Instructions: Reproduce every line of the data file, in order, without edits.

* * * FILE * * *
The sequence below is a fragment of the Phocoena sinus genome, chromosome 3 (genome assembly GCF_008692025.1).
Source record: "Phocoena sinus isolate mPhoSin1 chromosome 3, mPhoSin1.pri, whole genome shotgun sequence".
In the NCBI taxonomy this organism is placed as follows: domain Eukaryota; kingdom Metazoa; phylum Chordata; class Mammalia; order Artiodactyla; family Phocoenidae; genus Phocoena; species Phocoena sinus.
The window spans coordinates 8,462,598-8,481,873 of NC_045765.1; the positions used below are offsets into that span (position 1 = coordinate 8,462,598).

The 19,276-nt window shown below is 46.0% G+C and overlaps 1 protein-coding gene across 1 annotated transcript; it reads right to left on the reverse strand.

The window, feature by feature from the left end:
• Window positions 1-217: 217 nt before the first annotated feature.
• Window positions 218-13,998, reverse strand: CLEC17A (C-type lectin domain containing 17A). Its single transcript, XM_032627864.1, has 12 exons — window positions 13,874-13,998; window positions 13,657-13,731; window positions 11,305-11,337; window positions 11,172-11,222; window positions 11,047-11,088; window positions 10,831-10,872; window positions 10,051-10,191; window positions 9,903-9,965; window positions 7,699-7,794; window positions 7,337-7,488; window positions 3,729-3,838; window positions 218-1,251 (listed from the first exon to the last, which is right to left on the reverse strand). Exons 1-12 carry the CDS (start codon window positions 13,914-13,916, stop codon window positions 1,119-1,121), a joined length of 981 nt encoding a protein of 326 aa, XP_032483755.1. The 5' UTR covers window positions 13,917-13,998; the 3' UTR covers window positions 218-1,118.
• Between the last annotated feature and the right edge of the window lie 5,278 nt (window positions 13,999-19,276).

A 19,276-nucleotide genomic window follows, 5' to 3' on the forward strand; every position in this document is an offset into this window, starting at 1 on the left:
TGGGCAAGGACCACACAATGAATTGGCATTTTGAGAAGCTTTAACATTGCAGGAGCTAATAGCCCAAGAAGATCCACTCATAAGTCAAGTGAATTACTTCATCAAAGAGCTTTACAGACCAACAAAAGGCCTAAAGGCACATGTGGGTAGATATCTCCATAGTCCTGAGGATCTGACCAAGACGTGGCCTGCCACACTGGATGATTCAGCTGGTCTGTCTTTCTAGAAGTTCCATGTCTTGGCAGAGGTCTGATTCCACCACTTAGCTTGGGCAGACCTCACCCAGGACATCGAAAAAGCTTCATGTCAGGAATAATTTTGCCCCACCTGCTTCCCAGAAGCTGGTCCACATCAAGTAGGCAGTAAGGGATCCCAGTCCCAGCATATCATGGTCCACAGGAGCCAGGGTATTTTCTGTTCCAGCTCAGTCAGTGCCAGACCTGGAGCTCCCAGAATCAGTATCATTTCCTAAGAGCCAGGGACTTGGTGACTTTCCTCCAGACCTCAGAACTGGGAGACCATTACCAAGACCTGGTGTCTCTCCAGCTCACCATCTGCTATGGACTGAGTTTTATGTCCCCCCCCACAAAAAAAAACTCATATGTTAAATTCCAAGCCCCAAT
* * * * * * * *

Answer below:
The sequence below is a fragment of the Phocoena sinus genome, chromosome 3 (genome assembly GCF_008692025.1).
Source record: "Phocoena sinus isolate mPhoSin1 chromosome 3, mPhoSin1.pri, whole genome shotgun sequence".
In the NCBI taxonomy this organism is placed as follows: domain Eukaryota; kingdom Metazoa; phylum Chordata; class Mammalia; order Artiodactyla; family Phocoenidae; genus Phocoena; species Phocoena sinus.
The window spans coordinates 8,462,598-8,481,873 of NC_045765.1; the positions used below are offsets into that span (position 1 = coordinate 8,462,598).

The 19,276-nt window shown below is 46.0% G+C and overlaps 1 protein-coding gene across 1 annotated transcript; it reads right to left on the reverse strand.

The window, feature by feature from the left end:
• Window positions 1-217: 217 nt before the first annotated feature.
• Window positions 218-13,998, reverse strand: CLEC17A (C-type lectin domain containing 17A). Its single transcript, XM_032627864.1, has 12 exons — window positions 13,874-13,998; window positions 13,657-13,731; window positions 11,305-11,337; window positions 11,172-11,222; window positions 11,047-11,088; window positions 10,831-10,872; window positions 10,051-10,191; window positions 9,903-9,965; window positions 7,699-7,794; window positions 7,337-7,488; window positions 3,729-3,838; window positions 218-1,251 (listed from the first exon to the last, which is right to left on the reverse strand). Exons 1-12 carry the CDS (start codon window positions 13,914-13,916, stop codon window positions 1,119-1,121), a joined length of 981 nt encoding a protein of 326 aa, XP_032483755.1. The 5' UTR covers window positions 13,917-13,998; the 3' UTR covers window positions 218-1,118.
• Between the last annotated feature and the right edge of the window lie 5,278 nt (window positions 13,999-19,276).

A 19,276-nucleotide genomic window follows, 5' to 3' on the forward strand; every position in this document is an offset into this window, starting at 1 on the left:
TGGGCAAGGACCACACAATGAATTGGCATTTTGAGAAGCTTTAACATTGCAGGAGCTAATAGCCCAAGAAGATCCACTCATAAGTCAAGTGAATTACTTCATCAAAGAGCTTTACAGACCAACAAAAGGCCTAAAGGCACATGTGGGTAGATATCTCCATAGTCCTGAGGATCTGACCAAGACGTGGCCTGCCACACTGGATGATTCAGCTGGTCTGTCTTTCTAGAAGTTCCATGTCTTGGCAGAGGTCTGATTCCACCACTTAGCTTGGGCAGACCTCACCCAGGACATCGAAAAAGCTTCATGTCAGGAATAATTTTGCCCCACCTGCTTCCCAGAAGCTGGTCCACATCAAGTAGGCAGTAAGGGATCCCAGTCCCAGCATATCATGGTCCACAGGAGCCAGGGTATTTTCTGTTCCAGCTCAGTCAGTGCCAGACCTGGAGCTCCCAGAATCAGTATCATTTCCTAAGAGCCAGGGACTTGGTGACTTTCCTCCAGACCTCAGAACTGGGAGACCATTACCAAGACCTGGTGTCTCTCCAGCTCACCATCTGCTATGGACTGAGTTTTATGTCCCCCCCCACAAAAAAAAACTCATATGTTAAATTCCAAGCCCCAAT